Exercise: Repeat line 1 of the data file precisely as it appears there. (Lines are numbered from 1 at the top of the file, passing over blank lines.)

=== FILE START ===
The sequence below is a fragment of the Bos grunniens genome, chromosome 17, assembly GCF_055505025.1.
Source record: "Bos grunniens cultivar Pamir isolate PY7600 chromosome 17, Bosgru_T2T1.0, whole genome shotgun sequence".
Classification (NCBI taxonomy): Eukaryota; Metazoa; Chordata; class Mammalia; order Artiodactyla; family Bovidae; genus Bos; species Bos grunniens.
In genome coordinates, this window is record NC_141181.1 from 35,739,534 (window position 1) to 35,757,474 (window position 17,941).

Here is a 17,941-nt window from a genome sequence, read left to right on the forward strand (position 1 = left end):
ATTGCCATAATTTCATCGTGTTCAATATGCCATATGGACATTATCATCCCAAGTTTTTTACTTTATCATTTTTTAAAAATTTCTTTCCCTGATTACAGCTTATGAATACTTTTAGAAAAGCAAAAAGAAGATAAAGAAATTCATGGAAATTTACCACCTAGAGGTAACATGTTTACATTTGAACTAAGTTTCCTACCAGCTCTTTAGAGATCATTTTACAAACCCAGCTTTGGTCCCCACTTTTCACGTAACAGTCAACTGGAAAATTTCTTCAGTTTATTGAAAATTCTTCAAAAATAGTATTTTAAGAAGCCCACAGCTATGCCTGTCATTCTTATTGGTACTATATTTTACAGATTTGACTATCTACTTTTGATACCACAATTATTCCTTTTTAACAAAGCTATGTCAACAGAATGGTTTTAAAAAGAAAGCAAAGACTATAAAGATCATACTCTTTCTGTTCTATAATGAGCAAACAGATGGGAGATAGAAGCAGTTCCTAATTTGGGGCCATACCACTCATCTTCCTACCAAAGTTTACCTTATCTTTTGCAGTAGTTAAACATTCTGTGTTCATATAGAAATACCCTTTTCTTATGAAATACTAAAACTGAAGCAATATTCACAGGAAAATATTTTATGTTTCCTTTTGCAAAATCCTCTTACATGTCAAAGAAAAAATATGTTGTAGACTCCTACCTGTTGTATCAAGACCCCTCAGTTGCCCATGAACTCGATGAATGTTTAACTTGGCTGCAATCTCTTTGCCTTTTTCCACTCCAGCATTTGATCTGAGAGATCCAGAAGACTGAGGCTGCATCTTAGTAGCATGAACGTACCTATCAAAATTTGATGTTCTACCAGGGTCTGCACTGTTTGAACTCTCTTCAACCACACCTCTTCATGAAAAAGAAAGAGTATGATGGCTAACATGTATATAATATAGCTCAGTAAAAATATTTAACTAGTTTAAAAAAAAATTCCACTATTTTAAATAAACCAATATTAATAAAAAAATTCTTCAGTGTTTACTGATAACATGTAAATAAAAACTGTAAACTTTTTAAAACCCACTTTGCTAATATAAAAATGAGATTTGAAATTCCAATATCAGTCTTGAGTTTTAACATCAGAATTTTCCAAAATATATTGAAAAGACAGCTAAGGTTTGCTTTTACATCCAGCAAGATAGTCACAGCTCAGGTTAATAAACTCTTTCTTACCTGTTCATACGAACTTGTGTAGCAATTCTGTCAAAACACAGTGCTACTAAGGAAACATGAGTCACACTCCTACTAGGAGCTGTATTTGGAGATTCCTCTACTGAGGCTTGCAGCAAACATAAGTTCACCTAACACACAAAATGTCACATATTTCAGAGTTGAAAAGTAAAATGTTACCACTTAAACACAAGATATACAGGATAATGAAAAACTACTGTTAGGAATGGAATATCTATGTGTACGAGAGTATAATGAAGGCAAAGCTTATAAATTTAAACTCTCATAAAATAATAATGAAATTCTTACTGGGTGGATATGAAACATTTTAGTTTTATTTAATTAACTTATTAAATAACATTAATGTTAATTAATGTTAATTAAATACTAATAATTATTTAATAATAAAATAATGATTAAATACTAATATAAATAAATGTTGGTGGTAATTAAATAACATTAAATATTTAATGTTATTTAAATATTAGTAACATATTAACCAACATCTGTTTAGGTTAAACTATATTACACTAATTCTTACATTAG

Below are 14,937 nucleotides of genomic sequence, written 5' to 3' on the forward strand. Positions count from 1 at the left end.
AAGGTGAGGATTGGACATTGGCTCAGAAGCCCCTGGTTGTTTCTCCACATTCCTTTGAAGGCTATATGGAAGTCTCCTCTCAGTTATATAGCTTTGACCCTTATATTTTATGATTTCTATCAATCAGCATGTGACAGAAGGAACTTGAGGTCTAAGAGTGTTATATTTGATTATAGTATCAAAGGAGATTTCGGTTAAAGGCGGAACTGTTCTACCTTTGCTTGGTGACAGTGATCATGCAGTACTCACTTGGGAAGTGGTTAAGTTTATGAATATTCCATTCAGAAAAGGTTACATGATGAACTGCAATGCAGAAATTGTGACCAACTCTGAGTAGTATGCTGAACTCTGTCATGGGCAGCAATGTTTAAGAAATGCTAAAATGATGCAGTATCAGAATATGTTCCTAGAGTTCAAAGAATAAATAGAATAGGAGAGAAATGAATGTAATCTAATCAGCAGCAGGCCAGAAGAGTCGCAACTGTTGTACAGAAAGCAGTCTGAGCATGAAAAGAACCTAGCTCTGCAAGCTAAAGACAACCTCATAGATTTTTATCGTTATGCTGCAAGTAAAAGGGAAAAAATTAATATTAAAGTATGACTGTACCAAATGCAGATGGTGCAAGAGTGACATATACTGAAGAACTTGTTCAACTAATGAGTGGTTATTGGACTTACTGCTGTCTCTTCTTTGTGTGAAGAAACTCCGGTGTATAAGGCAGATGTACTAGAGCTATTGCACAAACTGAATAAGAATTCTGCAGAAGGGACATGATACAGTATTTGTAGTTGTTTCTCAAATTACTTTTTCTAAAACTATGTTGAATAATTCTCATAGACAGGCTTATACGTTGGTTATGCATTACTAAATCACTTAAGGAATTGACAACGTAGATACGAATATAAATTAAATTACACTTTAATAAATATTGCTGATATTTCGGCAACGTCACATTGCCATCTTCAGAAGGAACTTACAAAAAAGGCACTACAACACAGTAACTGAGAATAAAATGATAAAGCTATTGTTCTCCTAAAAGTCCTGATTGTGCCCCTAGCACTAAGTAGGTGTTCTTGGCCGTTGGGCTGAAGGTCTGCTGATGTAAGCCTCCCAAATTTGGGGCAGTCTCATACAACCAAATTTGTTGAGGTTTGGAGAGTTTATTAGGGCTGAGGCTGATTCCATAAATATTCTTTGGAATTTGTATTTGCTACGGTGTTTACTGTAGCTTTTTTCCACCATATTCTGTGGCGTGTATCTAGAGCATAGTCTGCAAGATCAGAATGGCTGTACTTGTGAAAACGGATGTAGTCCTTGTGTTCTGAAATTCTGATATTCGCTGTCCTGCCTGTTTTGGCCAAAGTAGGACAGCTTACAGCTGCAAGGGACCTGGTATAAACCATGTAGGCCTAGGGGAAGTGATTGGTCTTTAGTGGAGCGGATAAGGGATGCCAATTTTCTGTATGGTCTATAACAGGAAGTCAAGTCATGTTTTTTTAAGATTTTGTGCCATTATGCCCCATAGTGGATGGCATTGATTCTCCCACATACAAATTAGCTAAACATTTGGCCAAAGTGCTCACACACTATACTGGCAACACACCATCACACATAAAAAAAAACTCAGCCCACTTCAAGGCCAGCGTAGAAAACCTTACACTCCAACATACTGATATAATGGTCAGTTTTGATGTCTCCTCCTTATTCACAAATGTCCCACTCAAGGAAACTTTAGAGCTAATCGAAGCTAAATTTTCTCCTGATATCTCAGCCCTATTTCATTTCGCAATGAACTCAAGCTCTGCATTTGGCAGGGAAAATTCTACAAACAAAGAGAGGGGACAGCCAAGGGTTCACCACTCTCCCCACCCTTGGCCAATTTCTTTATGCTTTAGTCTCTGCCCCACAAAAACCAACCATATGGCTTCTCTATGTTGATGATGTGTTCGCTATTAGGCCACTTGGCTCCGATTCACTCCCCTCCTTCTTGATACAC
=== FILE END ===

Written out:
The sequence below is a fragment of the Bos grunniens genome, chromosome 17, assembly GCF_055505025.1.